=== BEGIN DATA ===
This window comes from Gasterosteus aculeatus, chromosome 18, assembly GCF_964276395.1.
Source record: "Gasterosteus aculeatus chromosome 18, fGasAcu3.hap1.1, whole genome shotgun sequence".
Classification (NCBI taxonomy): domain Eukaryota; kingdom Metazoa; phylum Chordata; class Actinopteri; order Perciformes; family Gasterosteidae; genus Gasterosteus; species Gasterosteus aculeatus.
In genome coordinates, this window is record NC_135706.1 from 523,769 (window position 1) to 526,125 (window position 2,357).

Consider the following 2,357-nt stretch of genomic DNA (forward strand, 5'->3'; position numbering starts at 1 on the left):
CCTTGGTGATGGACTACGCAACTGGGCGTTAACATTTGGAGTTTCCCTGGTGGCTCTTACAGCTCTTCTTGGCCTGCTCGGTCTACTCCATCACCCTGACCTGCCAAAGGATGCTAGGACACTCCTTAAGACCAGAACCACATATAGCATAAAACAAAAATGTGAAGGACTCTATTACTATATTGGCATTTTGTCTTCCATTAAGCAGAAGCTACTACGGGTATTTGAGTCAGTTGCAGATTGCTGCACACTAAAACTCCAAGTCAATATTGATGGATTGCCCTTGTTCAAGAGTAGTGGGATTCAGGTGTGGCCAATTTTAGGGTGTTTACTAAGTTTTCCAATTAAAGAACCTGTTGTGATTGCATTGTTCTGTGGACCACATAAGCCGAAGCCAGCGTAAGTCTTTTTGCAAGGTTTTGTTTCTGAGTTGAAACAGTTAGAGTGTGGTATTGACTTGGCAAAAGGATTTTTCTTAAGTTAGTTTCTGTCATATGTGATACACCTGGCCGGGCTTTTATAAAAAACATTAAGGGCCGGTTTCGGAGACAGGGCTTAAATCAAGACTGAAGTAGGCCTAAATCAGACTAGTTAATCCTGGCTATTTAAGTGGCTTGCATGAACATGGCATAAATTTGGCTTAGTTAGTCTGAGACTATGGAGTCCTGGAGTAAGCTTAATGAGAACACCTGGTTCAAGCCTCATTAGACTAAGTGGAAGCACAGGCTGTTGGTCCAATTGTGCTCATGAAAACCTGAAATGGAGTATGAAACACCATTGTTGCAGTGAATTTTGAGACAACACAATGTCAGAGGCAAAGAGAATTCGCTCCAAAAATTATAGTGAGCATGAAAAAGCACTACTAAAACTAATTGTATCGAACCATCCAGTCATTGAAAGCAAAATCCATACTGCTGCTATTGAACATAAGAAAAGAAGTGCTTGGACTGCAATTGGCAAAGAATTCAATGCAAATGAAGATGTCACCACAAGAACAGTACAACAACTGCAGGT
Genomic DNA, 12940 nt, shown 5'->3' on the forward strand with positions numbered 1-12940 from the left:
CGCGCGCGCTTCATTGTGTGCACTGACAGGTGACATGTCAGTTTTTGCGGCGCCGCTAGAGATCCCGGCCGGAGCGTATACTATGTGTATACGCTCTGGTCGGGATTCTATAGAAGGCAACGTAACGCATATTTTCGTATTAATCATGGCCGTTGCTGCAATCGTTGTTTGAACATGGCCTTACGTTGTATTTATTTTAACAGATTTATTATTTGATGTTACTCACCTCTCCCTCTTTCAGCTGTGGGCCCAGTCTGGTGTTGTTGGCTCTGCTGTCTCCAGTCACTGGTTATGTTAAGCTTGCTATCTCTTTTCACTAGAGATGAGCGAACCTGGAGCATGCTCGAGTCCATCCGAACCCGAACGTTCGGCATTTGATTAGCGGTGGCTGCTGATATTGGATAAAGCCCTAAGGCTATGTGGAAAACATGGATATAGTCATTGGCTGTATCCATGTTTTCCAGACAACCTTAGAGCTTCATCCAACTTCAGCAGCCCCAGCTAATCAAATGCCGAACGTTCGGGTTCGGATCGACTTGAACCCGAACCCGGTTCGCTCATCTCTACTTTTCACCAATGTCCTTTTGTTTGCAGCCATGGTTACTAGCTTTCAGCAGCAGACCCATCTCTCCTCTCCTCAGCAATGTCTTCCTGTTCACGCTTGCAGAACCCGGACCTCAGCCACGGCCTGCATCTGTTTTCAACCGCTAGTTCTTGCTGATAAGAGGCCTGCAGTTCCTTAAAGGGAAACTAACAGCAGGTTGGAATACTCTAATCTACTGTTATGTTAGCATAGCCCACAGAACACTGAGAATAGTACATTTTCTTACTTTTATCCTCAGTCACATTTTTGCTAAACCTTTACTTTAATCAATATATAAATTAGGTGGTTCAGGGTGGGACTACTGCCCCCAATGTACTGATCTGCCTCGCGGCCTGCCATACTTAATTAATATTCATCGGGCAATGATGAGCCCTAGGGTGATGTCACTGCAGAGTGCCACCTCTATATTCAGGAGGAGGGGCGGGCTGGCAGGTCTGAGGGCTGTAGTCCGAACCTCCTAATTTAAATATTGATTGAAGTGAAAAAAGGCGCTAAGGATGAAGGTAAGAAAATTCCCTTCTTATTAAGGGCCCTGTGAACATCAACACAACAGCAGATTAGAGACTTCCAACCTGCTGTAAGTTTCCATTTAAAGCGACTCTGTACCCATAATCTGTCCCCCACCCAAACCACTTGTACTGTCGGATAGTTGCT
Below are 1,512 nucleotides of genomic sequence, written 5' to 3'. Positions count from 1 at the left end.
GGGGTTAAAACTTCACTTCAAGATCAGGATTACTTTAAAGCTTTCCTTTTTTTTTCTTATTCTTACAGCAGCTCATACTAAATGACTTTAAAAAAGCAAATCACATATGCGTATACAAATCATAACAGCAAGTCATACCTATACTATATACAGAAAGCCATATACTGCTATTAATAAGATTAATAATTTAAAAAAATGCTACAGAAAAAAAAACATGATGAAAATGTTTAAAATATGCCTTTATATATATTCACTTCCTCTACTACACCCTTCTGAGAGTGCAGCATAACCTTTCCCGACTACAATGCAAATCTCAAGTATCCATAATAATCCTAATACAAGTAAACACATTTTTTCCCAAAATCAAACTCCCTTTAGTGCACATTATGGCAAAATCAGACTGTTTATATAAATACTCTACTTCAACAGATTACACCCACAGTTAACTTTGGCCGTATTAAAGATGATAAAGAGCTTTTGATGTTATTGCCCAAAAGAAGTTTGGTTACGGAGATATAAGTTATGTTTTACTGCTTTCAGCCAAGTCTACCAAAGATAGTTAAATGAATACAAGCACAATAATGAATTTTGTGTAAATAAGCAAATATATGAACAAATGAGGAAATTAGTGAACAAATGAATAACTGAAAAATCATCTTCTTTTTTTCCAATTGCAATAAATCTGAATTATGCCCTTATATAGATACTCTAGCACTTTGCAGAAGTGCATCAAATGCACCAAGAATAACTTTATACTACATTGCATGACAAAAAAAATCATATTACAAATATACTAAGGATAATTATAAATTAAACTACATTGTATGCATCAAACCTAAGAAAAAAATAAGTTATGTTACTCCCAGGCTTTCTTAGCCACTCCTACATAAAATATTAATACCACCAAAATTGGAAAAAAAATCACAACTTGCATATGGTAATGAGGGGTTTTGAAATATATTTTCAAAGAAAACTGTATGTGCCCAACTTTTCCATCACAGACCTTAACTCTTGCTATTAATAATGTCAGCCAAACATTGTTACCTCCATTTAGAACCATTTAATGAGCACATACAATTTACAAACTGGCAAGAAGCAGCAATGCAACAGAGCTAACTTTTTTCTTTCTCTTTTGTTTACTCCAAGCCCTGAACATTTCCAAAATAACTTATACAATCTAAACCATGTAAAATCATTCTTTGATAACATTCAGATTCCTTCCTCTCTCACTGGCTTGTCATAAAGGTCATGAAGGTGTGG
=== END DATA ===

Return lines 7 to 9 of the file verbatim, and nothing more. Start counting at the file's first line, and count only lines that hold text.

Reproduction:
Genomic DNA, 12940 nt, shown 5'->3' on the forward strand with positions numbered 1-12940 from the left:
CGCGCGCGCTTCATTGTGTGCACTGACAGGTGACATGTCAGTTTTTGCGGCGCCGCTAGAGATCCCGGCCGGAGCGTATACTATGTGTATACGCTCTGGTCGGGATTCTATAGAAGGCAACGTAACGCATATTTTCGTATTAATCATGGCCGTTGCTGCAATCGTTGTTTGAACATGGCCTTACGTTGTATTTATTTTAACAGATTTATTATTTGATGTTACTCACCTCTCCCTCTTTCAGCTGTGGGCCCAGTCTGGTGTTGTTGGCTCTGCTGTCTCCAGTCACTGGTTATGTTAAGCTTGCTATCTCTTTTCACTAGAGATGAGCGAACCTGGAGCATGCTCGAGTCCATCCGAACCCGAACGTTCGGCATTTGATTAGCGGTGGCTGCTGATATTGGATAAAGCCCTAAGGCTATGTGGAAAACATGGATATAGTCATTGGCTGTATCCATGTTTTCCAGACAACCTTAGAGCTTCATCCAACTTCAGCAGCCCCAGCTAATCAAATGCCGAACGTTCGGGTTCGGATCGACTTGAACCCGAACCCGGTTCGCTCATCTCTACTTTTCACCAATGTCCTTTTGTTTGCAGCCATGGTTACTAGCTTTCAGCAGCAGACCCATCTCTCCTCTCCTCAGCAATGTCTTCCTGTTCACGCTTGCAGAACCCGGACCTCAGCCACGGCCTGCATCTGTTTTCAACCGCTAGTTCTTGCTGATAAGAGGCCTGCAGTTCCTTAAAGGGAAACTAACAGCAGGTTGGAATACTCTAATCTACTGTTATGTTAGCATAGCCCACAGAACACTGAGAATAGTACATTTTCTTACTTTTATCCTCAGTCACATTTTTGCTAAACCTTTACTTTAATCAATATATAAATTAGGTGGTTCAGGGTGGGACTACTGCCCCCAATGTACTGATCTGCCTCGCGGCCTGCCATACTTAATTAATATTCATCGGGCAATGATGAGCCCTAGGGTGATGTCACTGCAGAGTGCCACCTCTATATTCAGGAGGAGGGGCGGGCTGGCAGGTCTGAGGGCTGTAGTCCGAACCTCCTAATTTAAATATTGATTGAAGTGAAAAAAGGCGCTAAGGATGAAGGTAAGAAAATTCCCTTCTTATTAAGGGCCCTGTGAACATCAACACAACAGCAGATTAGAGACTTCCAACCTGCTGTAAGTTTCCATTTAAAGCGACTCTGTACCCATAATCTGTCCCCCACCCAAACCACTTGTACTGTCGGATAGTTGCT
Below are 1,512 nucleotides of genomic sequence, written 5' to 3'. Positions count from 1 at the left end.